Tuesday, 30 December 2014

Alvarelhao/Brancellao - the sequel

Our onward journey from Porto involved an early flight to Madrid and a connection by one of those marvelous Spanish fast trains that seem to have sprung up while we in the UK have just been dreaming of such things. This left us free to take a look at some important wine shops in the capital and we were not disappointed.

Madrid has Lavinia of course. Smaller than the one in Paris but in the same style. Lavinia is fine but it shows the signs of having pulled in its horns and re-trenched since the heady days of stocking wines from as many types and origins as possible. There is a bold sign for Hungarian wines for example but none on show.

Of Spanish wines, all the regions may be represented but the choice from Galicia for example only seemed to prove that you had to go there to find anything out of the ordinary.

Burdeos, not such a new region.
From the rest of the world, the selection seemed similar to what may be found in the Boulevard de la Madeleine but for a moment we thought we had found a new region altogether called 'Burdeos',

Our weird grape detector did pick up one extreme rarity however. Mando. Never heard of it? Perhaps in its alternative form - Mandon? No? Spain has the ability to surprise but as we always say, it is kept well under wraps. This rarity of rarities originally comes from guess where: North West Spain, Bierzo in fact. Its origins are still shrouded in mystery despite DNA testing. Graciano seems to be one of its parents and the finger is pointing at Heben, an almost extinct Andalucian variety as the other. 'Wine Grapes' helpfully informs us that this would make Mando/Mandon a half-sibling of Gorgollasa from Mallorca and Macabeo from Catalunya.

In 2008 statistics showed only 1 hectare in Castilla la Mancha but amazingly there have been new plantings in an attempt to halt its disappearance. This example from Valencia by Costera del Alta seems to be the only one using Mando other than in a blend. Their back label refers to it as 'relic of our ancestors'. Hats off to everyone concerned especially the unnamed persons responsible for the new plantings just so as to halt Mando's disappearance.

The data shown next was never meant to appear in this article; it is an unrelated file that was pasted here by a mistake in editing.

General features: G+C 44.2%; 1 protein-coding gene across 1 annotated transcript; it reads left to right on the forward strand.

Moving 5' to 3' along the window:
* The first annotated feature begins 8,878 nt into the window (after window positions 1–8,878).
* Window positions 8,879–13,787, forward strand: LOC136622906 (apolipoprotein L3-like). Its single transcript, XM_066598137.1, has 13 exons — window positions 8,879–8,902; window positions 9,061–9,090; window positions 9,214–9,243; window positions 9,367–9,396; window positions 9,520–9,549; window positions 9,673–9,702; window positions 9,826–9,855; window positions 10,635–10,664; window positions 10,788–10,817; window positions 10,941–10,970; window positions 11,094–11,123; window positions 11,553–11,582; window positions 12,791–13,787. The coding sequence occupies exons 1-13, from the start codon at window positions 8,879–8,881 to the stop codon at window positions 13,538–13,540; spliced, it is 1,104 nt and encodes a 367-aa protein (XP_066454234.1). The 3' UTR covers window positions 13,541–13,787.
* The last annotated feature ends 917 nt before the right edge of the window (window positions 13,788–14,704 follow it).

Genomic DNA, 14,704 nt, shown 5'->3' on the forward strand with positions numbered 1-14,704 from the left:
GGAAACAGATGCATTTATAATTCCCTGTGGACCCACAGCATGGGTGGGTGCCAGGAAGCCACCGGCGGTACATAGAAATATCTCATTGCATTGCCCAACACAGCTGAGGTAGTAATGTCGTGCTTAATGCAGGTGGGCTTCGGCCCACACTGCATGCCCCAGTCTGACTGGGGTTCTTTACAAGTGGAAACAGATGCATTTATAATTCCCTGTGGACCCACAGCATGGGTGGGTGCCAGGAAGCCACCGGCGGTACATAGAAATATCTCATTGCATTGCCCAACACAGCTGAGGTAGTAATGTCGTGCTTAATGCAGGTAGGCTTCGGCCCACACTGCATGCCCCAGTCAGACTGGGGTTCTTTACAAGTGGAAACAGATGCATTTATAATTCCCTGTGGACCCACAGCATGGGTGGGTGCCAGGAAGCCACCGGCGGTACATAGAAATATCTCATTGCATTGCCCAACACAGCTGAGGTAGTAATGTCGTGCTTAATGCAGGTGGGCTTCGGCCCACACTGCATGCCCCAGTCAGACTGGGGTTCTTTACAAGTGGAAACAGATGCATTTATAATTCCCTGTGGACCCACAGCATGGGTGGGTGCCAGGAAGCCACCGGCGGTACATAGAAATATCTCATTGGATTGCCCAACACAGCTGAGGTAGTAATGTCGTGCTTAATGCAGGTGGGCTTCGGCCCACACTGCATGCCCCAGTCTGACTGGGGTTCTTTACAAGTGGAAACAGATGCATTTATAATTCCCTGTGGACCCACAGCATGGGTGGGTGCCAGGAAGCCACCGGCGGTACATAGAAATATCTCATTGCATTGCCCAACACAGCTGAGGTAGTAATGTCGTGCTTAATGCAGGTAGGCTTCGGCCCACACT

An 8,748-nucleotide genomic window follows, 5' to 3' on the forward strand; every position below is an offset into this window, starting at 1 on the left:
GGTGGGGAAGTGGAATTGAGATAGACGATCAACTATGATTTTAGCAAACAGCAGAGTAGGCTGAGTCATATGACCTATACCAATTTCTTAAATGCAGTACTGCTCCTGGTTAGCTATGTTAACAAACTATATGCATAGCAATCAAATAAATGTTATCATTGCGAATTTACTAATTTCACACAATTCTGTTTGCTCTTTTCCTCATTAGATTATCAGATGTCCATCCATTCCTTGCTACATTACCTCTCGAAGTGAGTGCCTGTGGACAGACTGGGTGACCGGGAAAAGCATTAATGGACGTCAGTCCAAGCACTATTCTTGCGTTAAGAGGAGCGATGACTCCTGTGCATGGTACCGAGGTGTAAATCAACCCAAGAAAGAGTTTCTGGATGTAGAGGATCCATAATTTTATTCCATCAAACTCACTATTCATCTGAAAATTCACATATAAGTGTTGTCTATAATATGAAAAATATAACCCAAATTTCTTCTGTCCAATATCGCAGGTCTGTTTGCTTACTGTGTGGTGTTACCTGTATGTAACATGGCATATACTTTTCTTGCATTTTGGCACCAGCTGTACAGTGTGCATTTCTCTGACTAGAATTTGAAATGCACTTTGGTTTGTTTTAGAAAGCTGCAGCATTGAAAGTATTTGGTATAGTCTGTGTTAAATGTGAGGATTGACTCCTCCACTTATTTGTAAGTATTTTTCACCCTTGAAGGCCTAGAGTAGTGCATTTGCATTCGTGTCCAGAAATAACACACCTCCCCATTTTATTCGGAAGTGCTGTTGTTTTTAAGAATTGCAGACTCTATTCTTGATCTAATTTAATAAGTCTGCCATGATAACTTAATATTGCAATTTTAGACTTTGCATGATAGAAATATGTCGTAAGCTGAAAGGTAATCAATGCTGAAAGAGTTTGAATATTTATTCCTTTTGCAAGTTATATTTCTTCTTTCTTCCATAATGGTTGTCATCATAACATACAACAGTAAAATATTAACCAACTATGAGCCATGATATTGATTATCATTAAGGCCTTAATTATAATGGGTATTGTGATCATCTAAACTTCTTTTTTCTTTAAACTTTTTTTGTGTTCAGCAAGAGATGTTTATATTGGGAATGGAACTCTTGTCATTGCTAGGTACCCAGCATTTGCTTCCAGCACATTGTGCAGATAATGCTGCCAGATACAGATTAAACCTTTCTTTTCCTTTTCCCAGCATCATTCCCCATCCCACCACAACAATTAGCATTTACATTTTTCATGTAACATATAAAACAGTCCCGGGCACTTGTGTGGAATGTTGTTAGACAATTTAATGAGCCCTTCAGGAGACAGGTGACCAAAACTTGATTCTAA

Enoteca Barolo, Calle del Principe de Vergara 211, Madrid
Looking a bit like Daniel Barenboim, Angel is the maestro of Enoteca Barolo. He has a large repertoire and knows each bottle thoroughly. He is also an enthusiastic evangelist for everything he thinks might interest you.



His stock is as varied as it is wide-ranging. Why 'Barolo'? Only because his colleague who founded the shop is a Barolo enthusiast. Just goes to show there are people in Spain with tastes in wine beyond Rioja.

An hour with Angel was indeed like a term at wine school. If it wasn't for the fact we were already weighed down with bottles from the Minho and Galicia we could have found a dozen equally interesting and rare wines to take with us. Enoteca Barolo alone would be worth anyone's trip to Madrid.

As it was we did fall for a couple of bottles including this Rufete from La tierra de Castilla y Leon. Rufete is in fact a Portuguese variety from the central eastern part of the country.'Wine Grapes' points out Rufete's connections with Touriga Nacional from the neighbouring Dao region and a grape called Puesto Mayor from Rueda and Prieto Picudo from Tierra de Leon in Spain. Whereas we assumed that such far-flung ancestry or relationships would be due to deliberate breeding by human hand. 'Wine Grapes' says 'These geographically distant relatives suggest that Rufete is a very old variety that spread out from Central Portugal to Spain a long time ago.' Perhaps this goes for Mando too?